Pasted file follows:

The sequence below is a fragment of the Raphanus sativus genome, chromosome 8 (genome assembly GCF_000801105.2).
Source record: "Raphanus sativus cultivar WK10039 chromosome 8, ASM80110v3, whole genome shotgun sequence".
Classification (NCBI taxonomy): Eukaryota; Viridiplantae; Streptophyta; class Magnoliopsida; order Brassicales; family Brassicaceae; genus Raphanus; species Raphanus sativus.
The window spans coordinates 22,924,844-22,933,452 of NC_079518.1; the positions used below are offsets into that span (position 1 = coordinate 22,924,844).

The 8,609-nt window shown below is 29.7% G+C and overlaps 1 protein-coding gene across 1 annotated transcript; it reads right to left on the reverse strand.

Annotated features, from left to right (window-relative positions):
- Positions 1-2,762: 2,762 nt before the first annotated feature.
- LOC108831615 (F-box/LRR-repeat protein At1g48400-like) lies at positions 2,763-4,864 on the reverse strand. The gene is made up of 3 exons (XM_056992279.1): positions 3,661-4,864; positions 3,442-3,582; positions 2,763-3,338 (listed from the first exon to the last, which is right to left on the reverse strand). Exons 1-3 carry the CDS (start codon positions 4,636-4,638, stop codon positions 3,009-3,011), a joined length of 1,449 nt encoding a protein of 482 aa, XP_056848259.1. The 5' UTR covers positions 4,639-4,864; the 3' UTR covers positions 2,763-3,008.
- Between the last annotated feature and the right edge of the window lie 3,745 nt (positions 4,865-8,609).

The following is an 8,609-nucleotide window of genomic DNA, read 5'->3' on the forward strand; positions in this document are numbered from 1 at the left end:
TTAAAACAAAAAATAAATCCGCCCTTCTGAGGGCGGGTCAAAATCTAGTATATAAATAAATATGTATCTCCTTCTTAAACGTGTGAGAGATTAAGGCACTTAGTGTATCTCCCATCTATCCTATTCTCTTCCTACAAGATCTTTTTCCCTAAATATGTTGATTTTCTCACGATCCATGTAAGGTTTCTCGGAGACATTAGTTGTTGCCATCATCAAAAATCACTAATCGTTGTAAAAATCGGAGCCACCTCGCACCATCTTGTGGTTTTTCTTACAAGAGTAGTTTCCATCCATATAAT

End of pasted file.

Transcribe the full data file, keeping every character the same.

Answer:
The sequence below is a fragment of the Raphanus sativus genome, chromosome 8 (genome assembly GCF_000801105.2).
Source record: "Raphanus sativus cultivar WK10039 chromosome 8, ASM80110v3, whole genome shotgun sequence".
Classification (NCBI taxonomy): Eukaryota; Viridiplantae; Streptophyta; class Magnoliopsida; order Brassicales; family Brassicaceae; genus Raphanus; species Raphanus sativus.
The window spans coordinates 22,924,844-22,933,452 of NC_079518.1; the positions used below are offsets into that span (position 1 = coordinate 22,924,844).

The 8,609-nt window shown below is 29.7% G+C and overlaps 1 protein-coding gene across 1 annotated transcript; it reads right to left on the reverse strand.

Annotated features, from left to right (window-relative positions):
- Positions 1-2,762: 2,762 nt before the first annotated feature.
- LOC108831615 (F-box/LRR-repeat protein At1g48400-like) lies at positions 2,763-4,864 on the reverse strand. The gene is made up of 3 exons (XM_056992279.1): positions 3,661-4,864; positions 3,442-3,582; positions 2,763-3,338 (listed from the first exon to the last, which is right to left on the reverse strand). Exons 1-3 carry the CDS (start codon positions 4,636-4,638, stop codon positions 3,009-3,011), a joined length of 1,449 nt encoding a protein of 482 aa, XP_056848259.1. The 5' UTR covers positions 4,639-4,864; the 3' UTR covers positions 2,763-3,008.
- Between the last annotated feature and the right edge of the window lie 3,745 nt (positions 4,865-8,609).

The following is an 8,609-nucleotide window of genomic DNA, read 5'->3' on the forward strand; positions in this document are numbered from 1 at the left end:
TTAAAACAAAAAATAAATCCGCCCTTCTGAGGGCGGGTCAAAATCTAGTATATAAATAAATATGTATCTCCTTCTTAAACGTGTGAGAGATTAAGGCACTTAGTGTATCTCCCATCTATCCTATTCTCTTCCTACAAGATCTTTTTCCCTAAATATGTTGATTTTCTCACGATCCATGTAAGGTTTCTCGGAGACATTAGTTGTTGCCATCATCAAAAATCACTAATCGTTGTAAAAATCGGAGCCACCTCGCACCATCTTGTGGTTTTTCTTACAAGAGTAGTTTCCATCCATATAAT